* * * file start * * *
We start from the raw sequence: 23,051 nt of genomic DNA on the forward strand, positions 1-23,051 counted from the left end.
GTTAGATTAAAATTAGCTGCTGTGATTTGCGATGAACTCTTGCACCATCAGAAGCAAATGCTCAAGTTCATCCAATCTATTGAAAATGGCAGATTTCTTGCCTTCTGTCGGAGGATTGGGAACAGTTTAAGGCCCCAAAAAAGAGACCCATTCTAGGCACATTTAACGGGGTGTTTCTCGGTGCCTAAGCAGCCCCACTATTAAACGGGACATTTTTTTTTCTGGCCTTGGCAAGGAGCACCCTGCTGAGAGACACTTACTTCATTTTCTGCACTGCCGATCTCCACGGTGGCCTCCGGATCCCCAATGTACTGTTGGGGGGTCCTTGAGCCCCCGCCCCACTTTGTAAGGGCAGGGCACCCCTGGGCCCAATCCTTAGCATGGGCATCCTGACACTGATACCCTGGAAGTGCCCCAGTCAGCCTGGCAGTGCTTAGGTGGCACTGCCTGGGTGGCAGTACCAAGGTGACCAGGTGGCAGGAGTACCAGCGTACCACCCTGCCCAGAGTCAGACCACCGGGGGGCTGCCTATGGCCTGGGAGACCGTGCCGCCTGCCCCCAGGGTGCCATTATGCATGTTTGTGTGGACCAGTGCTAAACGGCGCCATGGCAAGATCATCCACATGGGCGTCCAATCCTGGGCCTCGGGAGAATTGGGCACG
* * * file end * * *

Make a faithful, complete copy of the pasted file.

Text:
We start from the raw sequence: 23,051 nt of genomic DNA on the forward strand, positions 1-23,051 counted from the left end.
GTTAGATTAAAATTAGCTGCTGTGATTTGCGATGAACTCTTGCACCATCAGAAGCAAATGCTCAAGTTCATCCAATCTATTGAAAATGGCAGATTTCTTGCCTTCTGTCGGAGGATTGGGAACAGTTTAAGGCCCCAAAAAAGAGACCCATTCTAGGCACATTTAACGGGGTGTTTCTCGGTGCCTAAGCAGCCCCACTATTAAACGGGACATTTTTTTTTCTGGCCTTGGCAAGGAGCACCCTGCTGAGAGACACTTACTTCATTTTCTGCACTGCCGATCTCCACGGTGGCCTCCGGATCCCCAATGTACTGTTGGGGGGTCCTTGAGCCCCCGCCCCACTTTGTAAGGGCAGGGCACCCCTGGGCCCAATCCTTAGCATGGGCATCCTGACACTGATACCCTGGAAGTGCCCCAGTCAGCCTGGCAGTGCTTAGGTGGCACTGCCTGGGTGGCAGTACCAAGGTGACCAGGTGGCAGGAGTACCAGCGTACCACCCTGCCCAGAGTCAGACCACCGGGGGGCTGCCTATGGCCTGGGAGACCGTGCCGCCTGCCCCCAGGGTGCCATTATGCATGTTTGTGTGGACCAGTGCTAAACGGCGCCATGGCAAGATCATCCACATGGGCGTCCAATCCTGGGCCTCGGGAGAATTGGGCACG